January 3, 2018
On December 28, 2017, the Centers for Medicare and Medicaid Services (CMS) issued a Survey and Certification Memorandum (S&C Memo) to clarify CMS’ position that it prohibits physicians and health care providers from texting orders. CMS states that texting orders is out of compliance with the Medicare Conditions of Participation (CoPs) and the Conditions for Coverage (CfCs), specifically as such conditions relate to the requirements of a medical record.
While the subject line of the S&C Memo relates to all health care providers, CMS appears to rely only on the hospital CoPs to enforce this prohibition on texting orders. However, it is likely that CMS will extend this guidance to other provider types. Additionally, this S&C Memo is in line with the Joint Commission’s recommendations from December of 2016, developed in collaboration with CMS. These recommendations state that providers should not text orders but instead should continue to utilize computerized provider order entry, also known as CPOE, for all physician and other health care practitioner orders.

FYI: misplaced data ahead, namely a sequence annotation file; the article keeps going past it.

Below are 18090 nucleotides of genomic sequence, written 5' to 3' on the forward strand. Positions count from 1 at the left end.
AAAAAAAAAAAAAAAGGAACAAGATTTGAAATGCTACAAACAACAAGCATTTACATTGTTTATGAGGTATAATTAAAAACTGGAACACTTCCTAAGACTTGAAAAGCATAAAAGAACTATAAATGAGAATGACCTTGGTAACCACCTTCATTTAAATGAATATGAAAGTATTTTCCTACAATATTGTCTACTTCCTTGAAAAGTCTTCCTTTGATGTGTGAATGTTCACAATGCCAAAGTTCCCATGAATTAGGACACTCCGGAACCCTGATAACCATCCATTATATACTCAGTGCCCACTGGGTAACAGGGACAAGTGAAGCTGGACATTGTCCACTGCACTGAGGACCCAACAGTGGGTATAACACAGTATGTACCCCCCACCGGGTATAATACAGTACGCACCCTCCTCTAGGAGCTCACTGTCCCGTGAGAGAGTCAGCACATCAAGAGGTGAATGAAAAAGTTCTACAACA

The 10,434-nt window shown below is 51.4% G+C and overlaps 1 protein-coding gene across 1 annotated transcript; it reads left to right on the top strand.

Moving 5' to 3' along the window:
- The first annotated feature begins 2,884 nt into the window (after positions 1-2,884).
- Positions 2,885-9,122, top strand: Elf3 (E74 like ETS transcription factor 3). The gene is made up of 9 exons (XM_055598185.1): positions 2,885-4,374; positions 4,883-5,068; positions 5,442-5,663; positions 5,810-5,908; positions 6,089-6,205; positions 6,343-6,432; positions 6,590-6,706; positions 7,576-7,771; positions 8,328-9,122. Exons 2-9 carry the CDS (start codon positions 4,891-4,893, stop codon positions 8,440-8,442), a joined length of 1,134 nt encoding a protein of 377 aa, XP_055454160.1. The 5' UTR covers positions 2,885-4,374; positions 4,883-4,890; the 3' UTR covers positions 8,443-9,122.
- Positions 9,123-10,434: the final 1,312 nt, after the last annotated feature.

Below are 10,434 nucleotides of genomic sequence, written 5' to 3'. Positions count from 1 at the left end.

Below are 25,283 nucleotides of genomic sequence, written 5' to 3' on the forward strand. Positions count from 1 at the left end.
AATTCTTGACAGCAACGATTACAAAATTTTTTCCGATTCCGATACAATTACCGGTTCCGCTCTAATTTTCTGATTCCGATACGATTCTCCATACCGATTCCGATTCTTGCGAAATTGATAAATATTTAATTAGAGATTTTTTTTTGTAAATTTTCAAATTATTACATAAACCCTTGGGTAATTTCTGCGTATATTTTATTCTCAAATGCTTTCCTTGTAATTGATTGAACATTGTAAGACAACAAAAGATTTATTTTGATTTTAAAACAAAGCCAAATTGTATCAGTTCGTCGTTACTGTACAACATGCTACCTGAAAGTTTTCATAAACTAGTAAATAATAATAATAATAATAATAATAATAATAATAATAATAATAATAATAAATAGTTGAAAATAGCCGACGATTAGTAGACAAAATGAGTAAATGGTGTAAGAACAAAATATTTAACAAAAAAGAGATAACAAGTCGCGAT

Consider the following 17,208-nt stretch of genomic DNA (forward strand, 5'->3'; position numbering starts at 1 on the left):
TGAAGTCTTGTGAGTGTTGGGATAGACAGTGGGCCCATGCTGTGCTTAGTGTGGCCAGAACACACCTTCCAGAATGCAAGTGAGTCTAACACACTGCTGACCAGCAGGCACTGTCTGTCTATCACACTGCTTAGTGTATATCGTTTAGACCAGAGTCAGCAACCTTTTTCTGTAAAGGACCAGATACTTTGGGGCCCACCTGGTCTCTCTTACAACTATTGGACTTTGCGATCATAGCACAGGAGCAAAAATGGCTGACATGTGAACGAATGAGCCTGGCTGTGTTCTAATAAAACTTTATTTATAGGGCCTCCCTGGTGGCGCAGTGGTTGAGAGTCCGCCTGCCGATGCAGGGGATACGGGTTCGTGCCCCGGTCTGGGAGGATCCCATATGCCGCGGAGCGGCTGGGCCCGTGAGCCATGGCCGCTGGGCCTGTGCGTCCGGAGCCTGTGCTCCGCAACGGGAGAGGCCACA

While CMS does not permit texting orders, it does recognize the essential and valuable use of other forms of texting between health care providers in the S&C Memo. With respect to these other forms of texting, CMS emphasizes that in order to be compliant with the CoPs and CfCs, providers must utilize and maintain secured text messaging platforms that encrypt data and minimize the risks to patients’ privacy of their protected health information under HIPAA. This means that providers currently using secured text messaging platforms should continue to monitor and assess the platforms’ accessibility, security and integrity.
If you have any questions regarding secured text messaging or any other health law topic, please contact Stephanie, Dena, Dan or another member of our Health Care Practice Group.